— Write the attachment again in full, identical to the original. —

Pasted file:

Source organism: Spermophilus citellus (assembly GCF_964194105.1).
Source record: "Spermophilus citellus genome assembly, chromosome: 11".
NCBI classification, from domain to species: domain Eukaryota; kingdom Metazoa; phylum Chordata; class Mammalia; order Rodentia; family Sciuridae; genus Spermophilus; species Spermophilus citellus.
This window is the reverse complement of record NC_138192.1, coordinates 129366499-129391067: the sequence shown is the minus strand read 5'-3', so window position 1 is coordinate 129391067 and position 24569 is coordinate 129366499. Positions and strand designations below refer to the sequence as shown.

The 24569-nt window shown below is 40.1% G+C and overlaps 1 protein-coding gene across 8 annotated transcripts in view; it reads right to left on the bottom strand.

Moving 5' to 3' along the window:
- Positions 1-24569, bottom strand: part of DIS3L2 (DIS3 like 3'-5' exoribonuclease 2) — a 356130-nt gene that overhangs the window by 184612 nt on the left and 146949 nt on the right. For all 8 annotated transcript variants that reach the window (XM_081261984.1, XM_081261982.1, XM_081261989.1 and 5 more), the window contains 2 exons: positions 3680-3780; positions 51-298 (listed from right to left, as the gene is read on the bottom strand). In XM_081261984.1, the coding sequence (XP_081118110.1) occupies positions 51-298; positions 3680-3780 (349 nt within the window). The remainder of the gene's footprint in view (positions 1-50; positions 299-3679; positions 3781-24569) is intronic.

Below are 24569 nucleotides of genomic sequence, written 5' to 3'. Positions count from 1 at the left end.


Source organism: Spermophilus citellus (assembly GCF_964194105.1).
Source record: "Spermophilus citellus genome assembly, chromosome: 11".
NCBI classification, from domain to species: domain Eukaryota; kingdom Metazoa; phylum Chordata; class Mammalia; order Rodentia; family Sciuridae; genus Spermophilus; species Spermophilus citellus.
This window is the reverse complement of record NC_138192.1, coordinates 129366499-129391067: the sequence shown is the minus strand read 5'-3', so window position 1 is coordinate 129391067 and position 24569 is coordinate 129366499. Positions and strand designations below refer to the sequence as shown.

The 24569-nt window shown below is 40.1% G+C and overlaps 1 protein-coding gene across 8 annotated transcripts in view; it reads right to left on the bottom strand.

Moving 5' to 3' along the window:
- Positions 1-24569, bottom strand: part of DIS3L2 (DIS3 like 3'-5' exoribonuclease 2) — a 356130-nt gene that overhangs the window by 184612 nt on the left and 146949 nt on the right. For all 8 annotated transcript variants that reach the window (XM_081261984.1, XM_081261982.1, XM_081261989.1 and 5 more), the window contains 2 exons: positions 3680-3780; positions 51-298 (listed from right to left, as the gene is read on the bottom strand). In XM_081261984.1, the coding sequence (XP_081118110.1) occupies positions 51-298; positions 3680-3780 (349 nt within the window). The remainder of the gene's footprint in view (positions 1-50; positions 299-3679; positions 3781-24569) is intronic.

Below are 24569 nucleotides of genomic sequence, written 5' to 3'. Positions count from 1 at the left end.